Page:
In bodybuilding and every part of life, protein is key. Protein gives your body the ability to recovery faster, increase & maintain muscle mass, improve our immune system, lose weight & fat, and overall have a healthier lifestyle. The big question I normally get is, “when should I eat protein? Is it not just for around the workout?”
The answer to the question is, no. Let me tell you why.
Before we proceed, let’s define a few terms. Normal protein diets, prescribed by the USDA, are a protein consumption of 0.8g//day. In english this means 0.8 grams of protein per kilogram of bodyweight per day. If you need help converting kilograms into pounds, use this formula below
Bodyweight in pounds ___ / 2.2 = body weight in kilograms ___
Therefore, a 200 pound person would be 91 kilograms. Which means if they followed a normal protein diet, they would be consuming 73 grams of protein per day. Now, don’t gasp at the sound of that. Most Americans fall within that range everyday. When we talk about a high protein diet, it is generally known that anything over 1.2g/kg/day to 2.2g/kg/day. To give some context to this, a common guide for bodybuilders is consume 1 gram of protein per pound of bodyweight. If we use our formula from earlier, this would mean 1 gram per pound is at the very high end of the protein recommendations.
Benefits of Protein
As I mentioned, protein is great for many aspect of your life. There is an extensive amount of research in people who are overweight consuming high protein diets and it has a robust effect on their health1,2. Although, even if you are a normally weight, with no health issues, high protein diets have many benefits.
One of the known benefits of protein is the fact that it makes you less hungry. This happens through a few different ways. First, protein decreases a hormone called ghrelin3. Ghrelin is the hunger hormone that rises and causes you to be hungry. Protein also releases hormones in the gut called CCK, PYY, and GLP-1, which are known for their satiation effects 4,5,6. Not only that, whey protein and casein protein in a low dose (8 grams) with glucomannan (1 gram) increased the hormone GLP-1 and the desire to eat 7. Whey protein as a whole can improve satiety leading to a better body composition and weight loss8.
Protein is touted for its thermogenic effects, meaning it will increase the amount of calories burned9. This is because up to 30% of the calories in protein are burned during digestion. The is partially because the digestion of protein is relatively slow compared to carbohydrates and fats. Protein is also required for many process’ in the body including being a constituent to hormones, enzymes, and receptors because it is need to make all of these things. This means, consuming a high protein diet will not only improve your satiety, but help you burn more calories.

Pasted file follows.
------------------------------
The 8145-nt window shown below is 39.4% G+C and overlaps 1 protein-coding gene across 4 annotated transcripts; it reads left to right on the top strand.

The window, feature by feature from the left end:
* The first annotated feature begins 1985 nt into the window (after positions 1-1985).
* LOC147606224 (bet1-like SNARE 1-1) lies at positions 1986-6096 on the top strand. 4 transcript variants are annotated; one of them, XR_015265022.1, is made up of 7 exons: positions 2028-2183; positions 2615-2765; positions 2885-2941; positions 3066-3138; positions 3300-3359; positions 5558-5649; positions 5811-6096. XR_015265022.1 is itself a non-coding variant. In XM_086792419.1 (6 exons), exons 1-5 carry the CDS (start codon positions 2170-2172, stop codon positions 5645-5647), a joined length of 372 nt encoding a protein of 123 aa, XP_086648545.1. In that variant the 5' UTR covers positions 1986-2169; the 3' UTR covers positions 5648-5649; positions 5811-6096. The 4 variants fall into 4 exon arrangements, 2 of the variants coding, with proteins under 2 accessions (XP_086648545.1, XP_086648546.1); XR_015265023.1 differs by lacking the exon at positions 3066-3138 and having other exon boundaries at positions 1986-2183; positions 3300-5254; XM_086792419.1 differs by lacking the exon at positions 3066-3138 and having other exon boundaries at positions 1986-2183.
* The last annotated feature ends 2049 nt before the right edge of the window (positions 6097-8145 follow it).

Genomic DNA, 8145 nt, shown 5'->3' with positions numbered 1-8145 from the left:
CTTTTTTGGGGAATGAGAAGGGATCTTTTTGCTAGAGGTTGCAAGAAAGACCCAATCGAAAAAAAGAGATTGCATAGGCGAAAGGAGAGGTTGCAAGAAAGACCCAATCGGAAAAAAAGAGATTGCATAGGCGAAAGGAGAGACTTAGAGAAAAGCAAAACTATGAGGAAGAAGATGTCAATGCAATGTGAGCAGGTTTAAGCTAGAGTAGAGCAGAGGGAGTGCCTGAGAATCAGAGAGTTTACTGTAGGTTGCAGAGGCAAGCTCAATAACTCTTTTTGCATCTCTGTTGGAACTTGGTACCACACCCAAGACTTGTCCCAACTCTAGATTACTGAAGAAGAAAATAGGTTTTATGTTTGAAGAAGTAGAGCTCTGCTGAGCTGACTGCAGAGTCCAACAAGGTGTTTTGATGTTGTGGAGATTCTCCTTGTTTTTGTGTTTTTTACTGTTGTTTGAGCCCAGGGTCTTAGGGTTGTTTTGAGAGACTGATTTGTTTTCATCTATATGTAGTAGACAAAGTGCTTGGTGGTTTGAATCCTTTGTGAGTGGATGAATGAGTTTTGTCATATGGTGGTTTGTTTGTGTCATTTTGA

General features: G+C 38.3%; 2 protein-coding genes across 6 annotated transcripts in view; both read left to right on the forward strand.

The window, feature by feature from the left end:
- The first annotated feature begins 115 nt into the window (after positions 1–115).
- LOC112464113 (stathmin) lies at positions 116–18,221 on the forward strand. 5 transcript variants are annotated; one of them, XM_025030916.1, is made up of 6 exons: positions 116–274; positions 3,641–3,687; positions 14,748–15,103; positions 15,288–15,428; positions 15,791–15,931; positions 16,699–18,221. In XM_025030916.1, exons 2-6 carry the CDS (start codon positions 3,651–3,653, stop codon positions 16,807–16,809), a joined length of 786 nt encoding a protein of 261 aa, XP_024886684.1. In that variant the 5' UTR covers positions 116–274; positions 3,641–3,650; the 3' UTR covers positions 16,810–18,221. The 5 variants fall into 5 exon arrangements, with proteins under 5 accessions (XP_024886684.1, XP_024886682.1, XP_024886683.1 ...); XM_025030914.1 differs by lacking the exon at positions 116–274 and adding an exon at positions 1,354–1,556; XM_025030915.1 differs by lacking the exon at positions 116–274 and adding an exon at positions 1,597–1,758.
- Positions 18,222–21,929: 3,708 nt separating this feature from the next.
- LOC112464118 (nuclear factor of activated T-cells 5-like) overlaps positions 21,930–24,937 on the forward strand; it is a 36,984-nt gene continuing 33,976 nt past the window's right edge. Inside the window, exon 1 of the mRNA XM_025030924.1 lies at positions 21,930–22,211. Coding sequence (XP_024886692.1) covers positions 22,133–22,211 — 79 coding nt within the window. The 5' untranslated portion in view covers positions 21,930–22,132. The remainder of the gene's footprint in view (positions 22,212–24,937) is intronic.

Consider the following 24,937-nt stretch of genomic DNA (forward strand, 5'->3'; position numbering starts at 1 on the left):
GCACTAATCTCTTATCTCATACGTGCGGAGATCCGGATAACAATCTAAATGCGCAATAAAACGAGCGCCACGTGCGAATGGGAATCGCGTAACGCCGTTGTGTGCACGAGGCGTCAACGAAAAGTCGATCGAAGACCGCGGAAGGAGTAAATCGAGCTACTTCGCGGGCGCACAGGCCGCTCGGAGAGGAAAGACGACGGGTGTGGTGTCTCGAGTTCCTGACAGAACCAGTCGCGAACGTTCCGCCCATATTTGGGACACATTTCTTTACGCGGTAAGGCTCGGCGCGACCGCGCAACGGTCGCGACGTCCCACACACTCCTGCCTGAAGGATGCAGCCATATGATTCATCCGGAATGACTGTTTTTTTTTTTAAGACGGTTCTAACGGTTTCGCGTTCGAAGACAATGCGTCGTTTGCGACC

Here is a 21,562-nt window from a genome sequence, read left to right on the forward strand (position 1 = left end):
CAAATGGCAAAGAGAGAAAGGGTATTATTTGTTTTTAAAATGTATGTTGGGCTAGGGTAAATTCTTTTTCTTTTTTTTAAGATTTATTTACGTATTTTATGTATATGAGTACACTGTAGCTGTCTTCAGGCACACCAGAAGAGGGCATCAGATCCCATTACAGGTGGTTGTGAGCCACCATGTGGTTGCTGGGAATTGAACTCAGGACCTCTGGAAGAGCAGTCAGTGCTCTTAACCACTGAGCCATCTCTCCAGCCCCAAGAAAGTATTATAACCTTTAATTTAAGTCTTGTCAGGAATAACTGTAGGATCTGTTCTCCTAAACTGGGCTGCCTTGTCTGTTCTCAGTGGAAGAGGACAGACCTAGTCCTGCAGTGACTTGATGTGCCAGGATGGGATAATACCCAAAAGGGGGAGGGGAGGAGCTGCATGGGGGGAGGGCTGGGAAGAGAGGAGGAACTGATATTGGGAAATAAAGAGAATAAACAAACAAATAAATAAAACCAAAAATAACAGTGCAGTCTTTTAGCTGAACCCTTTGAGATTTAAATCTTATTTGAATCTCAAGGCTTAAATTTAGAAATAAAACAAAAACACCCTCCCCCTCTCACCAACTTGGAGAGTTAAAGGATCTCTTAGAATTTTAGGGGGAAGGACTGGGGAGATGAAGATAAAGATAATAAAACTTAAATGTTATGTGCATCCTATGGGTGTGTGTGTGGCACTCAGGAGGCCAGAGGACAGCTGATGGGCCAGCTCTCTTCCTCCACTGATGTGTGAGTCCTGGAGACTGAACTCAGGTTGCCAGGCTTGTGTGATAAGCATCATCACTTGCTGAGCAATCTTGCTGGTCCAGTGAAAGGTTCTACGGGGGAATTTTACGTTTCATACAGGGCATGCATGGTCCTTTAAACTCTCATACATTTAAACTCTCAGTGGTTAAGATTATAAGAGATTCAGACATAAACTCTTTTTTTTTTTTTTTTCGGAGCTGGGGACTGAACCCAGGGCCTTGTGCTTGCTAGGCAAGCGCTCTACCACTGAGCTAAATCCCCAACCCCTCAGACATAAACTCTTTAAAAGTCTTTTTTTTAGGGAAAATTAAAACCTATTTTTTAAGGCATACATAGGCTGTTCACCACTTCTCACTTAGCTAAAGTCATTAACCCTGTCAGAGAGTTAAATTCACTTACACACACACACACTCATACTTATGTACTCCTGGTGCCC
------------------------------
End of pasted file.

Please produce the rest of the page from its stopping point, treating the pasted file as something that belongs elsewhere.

It is commonly known to consume protein before and/or after you workout, but it is also beneficial at all times during the day to improve recovery10,11. When looking at recovering from a workout, you have to take two factors into consideration. This includes consumption of protein after your workout and total protein intake during the day. Both of these factors will contribute to you recovering optimally, reaching your body composition goals, and gaining muscle. Oh, and it is also a myth that you cannot consume more than 30 grams of protein at one sitting because your body cannot “absorb” all of it, but that is for a different article.
Recovering from your workout and gaining muscle are two-fold because most do not go to the gym and beat themselves up to stay the same. Most go to the gym to gain muscle and look better; this is where protein is key. As I said before, consuming protein after your workout is crucial for recovery, but it is also crucial for building muscle. This is because after you train your body is primed to absorb nutrients and recover. Protein will protect your body against muscle loss as well as help you gain muscle11,12. You should consume 30-60 grams of protein within 30 minutes after your workout to ensure you are getting adequate nutrients for recovery and muscle growth.